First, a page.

For anyone interested, but especially HPI students past, present and future: I chose this piece from 1995 to give you a taste of what David, Amy and Andrew were making early in their careers. There’s a whole lot more that I want you to see, but this is pretty special. Some of you may have even heard about it. It’s called Routine. You may want to plug in some speakers or headphones, as the volume in the file itself is quite low. Note: we’ve come full circle hairstyle-wise as Amy is once again blonde and David is rockin’ the headband.
Keep an eye out for more videos and images from the archive.
 Siegel, Marcia. At the Vanishing Point: A Critic Looks at Dance. New York: Saturday Review Press, 1972
 Here, I’m borrowing André Lepecki’s phrase “plunging into pastness” from his book Exhausting Dance: Performance and the Politics of Movement. NewYork: Routledge, 2006
 Phelan, Peggy. Unmarked: The Politics of Performance. London and New York: Routledge, 1993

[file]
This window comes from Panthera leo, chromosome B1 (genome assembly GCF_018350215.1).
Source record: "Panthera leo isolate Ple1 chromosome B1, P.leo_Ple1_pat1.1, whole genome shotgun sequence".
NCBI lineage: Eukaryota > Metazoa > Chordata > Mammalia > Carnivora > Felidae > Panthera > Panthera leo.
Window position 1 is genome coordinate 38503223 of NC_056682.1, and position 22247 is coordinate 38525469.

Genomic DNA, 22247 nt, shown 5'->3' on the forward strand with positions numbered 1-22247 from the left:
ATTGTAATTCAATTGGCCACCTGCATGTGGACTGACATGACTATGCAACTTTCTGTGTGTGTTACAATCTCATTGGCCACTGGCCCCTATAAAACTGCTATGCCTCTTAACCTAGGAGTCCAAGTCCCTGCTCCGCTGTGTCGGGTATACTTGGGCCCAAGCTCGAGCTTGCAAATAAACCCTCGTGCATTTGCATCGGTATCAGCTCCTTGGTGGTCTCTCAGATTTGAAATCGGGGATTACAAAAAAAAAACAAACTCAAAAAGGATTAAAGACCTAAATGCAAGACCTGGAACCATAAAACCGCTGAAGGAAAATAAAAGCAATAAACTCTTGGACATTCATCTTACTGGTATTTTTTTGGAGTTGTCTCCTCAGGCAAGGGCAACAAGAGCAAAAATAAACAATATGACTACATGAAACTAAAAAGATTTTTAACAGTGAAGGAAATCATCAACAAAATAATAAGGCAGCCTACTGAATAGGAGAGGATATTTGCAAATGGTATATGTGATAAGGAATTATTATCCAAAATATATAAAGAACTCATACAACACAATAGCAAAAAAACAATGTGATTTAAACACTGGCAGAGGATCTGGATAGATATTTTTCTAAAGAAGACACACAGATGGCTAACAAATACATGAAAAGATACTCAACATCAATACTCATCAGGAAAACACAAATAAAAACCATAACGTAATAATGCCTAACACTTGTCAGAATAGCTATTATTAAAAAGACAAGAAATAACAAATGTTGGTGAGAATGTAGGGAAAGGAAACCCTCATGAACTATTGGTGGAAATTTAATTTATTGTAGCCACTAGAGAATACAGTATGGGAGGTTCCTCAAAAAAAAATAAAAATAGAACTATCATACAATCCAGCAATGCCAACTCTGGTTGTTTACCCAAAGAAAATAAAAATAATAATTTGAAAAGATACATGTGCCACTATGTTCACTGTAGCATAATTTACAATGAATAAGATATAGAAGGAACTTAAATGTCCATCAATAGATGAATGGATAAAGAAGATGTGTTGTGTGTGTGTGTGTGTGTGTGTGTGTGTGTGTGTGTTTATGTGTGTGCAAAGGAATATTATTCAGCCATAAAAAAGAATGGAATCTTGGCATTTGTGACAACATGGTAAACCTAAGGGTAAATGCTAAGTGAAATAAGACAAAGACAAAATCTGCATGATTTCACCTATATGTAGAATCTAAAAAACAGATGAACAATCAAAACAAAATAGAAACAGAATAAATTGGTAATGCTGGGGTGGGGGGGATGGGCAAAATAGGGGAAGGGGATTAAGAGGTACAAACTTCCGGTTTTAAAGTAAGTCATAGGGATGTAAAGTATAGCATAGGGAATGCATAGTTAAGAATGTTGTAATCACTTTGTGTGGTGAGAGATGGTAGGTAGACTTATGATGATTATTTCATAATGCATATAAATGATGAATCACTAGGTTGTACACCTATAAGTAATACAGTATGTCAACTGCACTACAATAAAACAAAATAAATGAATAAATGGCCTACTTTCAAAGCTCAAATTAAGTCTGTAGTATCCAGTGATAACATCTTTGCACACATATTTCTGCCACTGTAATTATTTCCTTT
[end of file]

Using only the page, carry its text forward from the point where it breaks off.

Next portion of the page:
See the following works for additional scholarly thinking that rejects the notion of performance as ephemeral using theories of performativity, affect studies and the philosophy of Henri Bergson and Gilles Deleuze: Lepecki, André. Exhausting Dance: Performance and the Politics of Movement. New York: Routledge, 2006 and Murphy, Jacqueline Shea. The People Have Never Stopped Dancing: Native American Modern Dance Histories. Minneapolis: University of Minnesota Press, 2007
 Here, I’m borrowing a variation of the line “my ass is twitching” from French Kiss. dir Lawrence Kasdan, 20th Century Fox, 1995, film